Hundreds of members of the United Front of Patriotic Thais for the Protection of Thai Territory (UFPTP), led by Chaiwat Sinsuwong, gathered at the Royal Plaza at 11am and paid their respects to the King Rama V statue. They then formed a procession and marched to the Makkhawan Rangsang Bridge to submit a letter to the UN office.
Before the march, Chaiwat announced his group was invoking Articles 70 and 71 to protect the national interest by rejecting the jurisdiction of the International Court of Justice (ICJ) in the dispute over the Preah Vihear Temple. Chaiwat said his group wanted to advise the UN that Thais would never accept ICJ jurisdiction and they opposed the government and politicians who “betrayed” the nation by handing over national interests to others.
Chaiwat submitted the UFPTP letter to Adnan Alini, an adviser to the UN office in Bangkok. The letter was supported by copies of 1.2 million signatures Chaiwat claimed his group had gathered in opposition to the ICJ’s involvement. The UFPTP demonstrators moved on to army headquarters and submitted a letter to the Army chief via Lt-Colonel Satit Wongsamlee, an officer on duty at the Army Secretariat.
The protesters then marched to the Supreme Court and submitted a letter to the court president via a court official. Chaiwat read a statement in front of the court, demanding the judiciary counter-balance the government’s power to stop it from giving away the country’s sovereignty. The group dispersed at 2.30pm. Chaiwat said his group would rally on Kood Island in Trat on February 2.
Meanwhile, Army Commander-in-Chief General Prayuth Chan-ocha said he hoped the UFPTP would not break the law in its demonstrations.
He said the army and the government were waiting for a ruling from the ICJ before planning the next move.
The Army chief said he preferred bilateral talks with the Cambodian government on how to settle the dispute over the land plot near the Preah Vihear Temple.
PHUKET: A 12-year-old boy became the latest victim of the violence in the deep south while travelling on a motorcycle with his stepfather and mother in Pattani’s Nong Chik district last night.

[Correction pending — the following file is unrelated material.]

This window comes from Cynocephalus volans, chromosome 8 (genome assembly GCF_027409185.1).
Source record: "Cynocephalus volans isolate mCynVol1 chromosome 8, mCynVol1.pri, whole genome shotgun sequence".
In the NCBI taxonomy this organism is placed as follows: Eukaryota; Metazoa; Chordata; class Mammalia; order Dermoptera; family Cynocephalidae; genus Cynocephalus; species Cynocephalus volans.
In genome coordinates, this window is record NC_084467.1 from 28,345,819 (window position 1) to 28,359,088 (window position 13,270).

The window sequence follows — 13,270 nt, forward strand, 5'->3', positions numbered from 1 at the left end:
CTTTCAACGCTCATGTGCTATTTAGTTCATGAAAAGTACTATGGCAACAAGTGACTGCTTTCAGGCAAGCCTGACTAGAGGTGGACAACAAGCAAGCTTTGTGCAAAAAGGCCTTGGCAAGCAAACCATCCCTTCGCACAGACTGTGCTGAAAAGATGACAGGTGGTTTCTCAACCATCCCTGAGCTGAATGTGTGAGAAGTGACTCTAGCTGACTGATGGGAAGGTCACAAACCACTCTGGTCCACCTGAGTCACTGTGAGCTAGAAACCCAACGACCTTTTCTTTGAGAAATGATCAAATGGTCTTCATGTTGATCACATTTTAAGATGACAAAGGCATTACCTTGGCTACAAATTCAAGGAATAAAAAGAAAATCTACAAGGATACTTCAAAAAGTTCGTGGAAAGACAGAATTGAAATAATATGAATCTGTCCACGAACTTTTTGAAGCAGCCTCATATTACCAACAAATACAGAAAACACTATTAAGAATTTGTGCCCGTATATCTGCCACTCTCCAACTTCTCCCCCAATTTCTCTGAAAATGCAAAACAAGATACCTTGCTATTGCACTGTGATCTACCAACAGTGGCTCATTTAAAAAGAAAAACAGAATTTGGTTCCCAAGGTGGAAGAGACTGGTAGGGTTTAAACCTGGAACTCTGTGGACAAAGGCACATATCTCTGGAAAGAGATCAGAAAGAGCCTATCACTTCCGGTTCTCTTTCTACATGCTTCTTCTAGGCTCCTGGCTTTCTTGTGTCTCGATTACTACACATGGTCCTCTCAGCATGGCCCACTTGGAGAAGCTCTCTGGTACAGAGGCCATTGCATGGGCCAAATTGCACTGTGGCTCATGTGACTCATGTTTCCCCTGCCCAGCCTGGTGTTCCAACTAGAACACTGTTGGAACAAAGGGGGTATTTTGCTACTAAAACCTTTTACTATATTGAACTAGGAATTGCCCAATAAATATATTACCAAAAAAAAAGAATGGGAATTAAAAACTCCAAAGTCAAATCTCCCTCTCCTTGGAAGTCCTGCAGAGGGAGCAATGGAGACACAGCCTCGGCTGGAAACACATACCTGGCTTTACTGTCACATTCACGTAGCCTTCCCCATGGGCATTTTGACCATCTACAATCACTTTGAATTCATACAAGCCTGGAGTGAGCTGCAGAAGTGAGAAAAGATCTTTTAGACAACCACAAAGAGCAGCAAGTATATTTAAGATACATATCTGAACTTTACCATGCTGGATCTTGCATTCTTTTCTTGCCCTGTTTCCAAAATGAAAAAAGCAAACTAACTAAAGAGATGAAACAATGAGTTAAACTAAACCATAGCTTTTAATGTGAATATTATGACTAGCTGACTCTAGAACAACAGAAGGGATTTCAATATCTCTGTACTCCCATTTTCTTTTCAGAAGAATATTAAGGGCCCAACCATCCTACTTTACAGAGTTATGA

Nawaphol Li succumbed to head injuries at Nong Chik Hospital while his stepfather, Narong Kongtong, 45, was seriously injured from gunshot wounds to his shoulder and torso. The boy’s mother, Noknoi Li, survived unscathed.
The three were heading to their rented home on a motorcycle after shopping at a department store when two armed men started trailing them. Police said Narong, who was riding pillion with Nawaphol in the middle, became suspicious of the men and told Noknoi to pull away. However, the man riding pillion on the pursuing motorcycle opened fire then fled the scene.
Seeing her husband and son injured in the attack, Noknoi took them immediately to Nong Chik Hospital. The boy died shortly afterwards.
PHUKET: Ethnic Rohingya fleeing from Myanmar deserve the attention of ASEAN as their problems are huge, a panel of the National Human Rights Commission (NHRC) says.
Panel chairwoman Angkhana Neelapaijit spoke yesterday after visiting some Rohingya people in Narathiwat.
More than 800 Rohingya were found to have illegally entered southern Thailand earlier this month to escape alleged violence in Myanmar. The news put the media spotlight and public attention squarely on them.
The Rohingya are a Muslim minority community from Rakhine state in western Myanmar.
“This issue is big. It should be addressed at the ASEAN level. Myanmar is also a member of the regional grouping,” Angkhana said.
NHRC chairwoman Amara Pongsapich visited the Rohingya people with Angkhana.
At the same time, Senator Jate Sirataranont urged Prime Minister Yingluck Shinawatra to raise the issue of the Rohingya with Nay Pyi Taw, Malaysia, Indonesia and Bangladesh.
“We need to find a balance between humanitarian issues and security concerns,” he said.
Angkhana said the Thai government must also discuss the Rohingya with the United Nations High Commissioner for Refugees (UNHCR), the International Organisation for Migration, the Red Cross and Unicef.
Jate argued that Thai authorities must send the Rohingya refugees to a third, Muslim country as fast as possible. However, as the process may take time, he believed the government should set up more temporary shelters for them.
Army chief General Prayuth Chan-ocha, however, expressed concern about creating more shelters for the Rohingya. “We can’t take in too many people otherwise problems will arise in the long run. We have to take care of our national security,” he said.
It has been claimed there are more than 130,000 Rohingya in Thailand – although rights activists have suggested the figure is a fraction of that. But no third country has expressed an interest in taking them so far.
Prayuth said Thai authorities should only provide humanitarian aid pending deportation of the Rohingya back to their homeland, or their move to a third country.
“We won’t ignore the humanitarian principles but we also must pay attention to our national interests,” he said.
He threatened action against any soldier involved in smuggling the Rohingya, given more claims of officers demanding money to escort refugees or economic migrants who want help to enter Malaysia.
Ranong Tourism Association adviser Nit Ouitekkeng said the number of illegal migrants in the province was growing fast and it had caused social, public-health, environmental and security problems.
“This means our province’s tourism potential is hurt. We are worried about safety problems,” she said, pointing out that thefts – sometimes blamed on the refugees – had taken place.
— Phuket Gazette Editors
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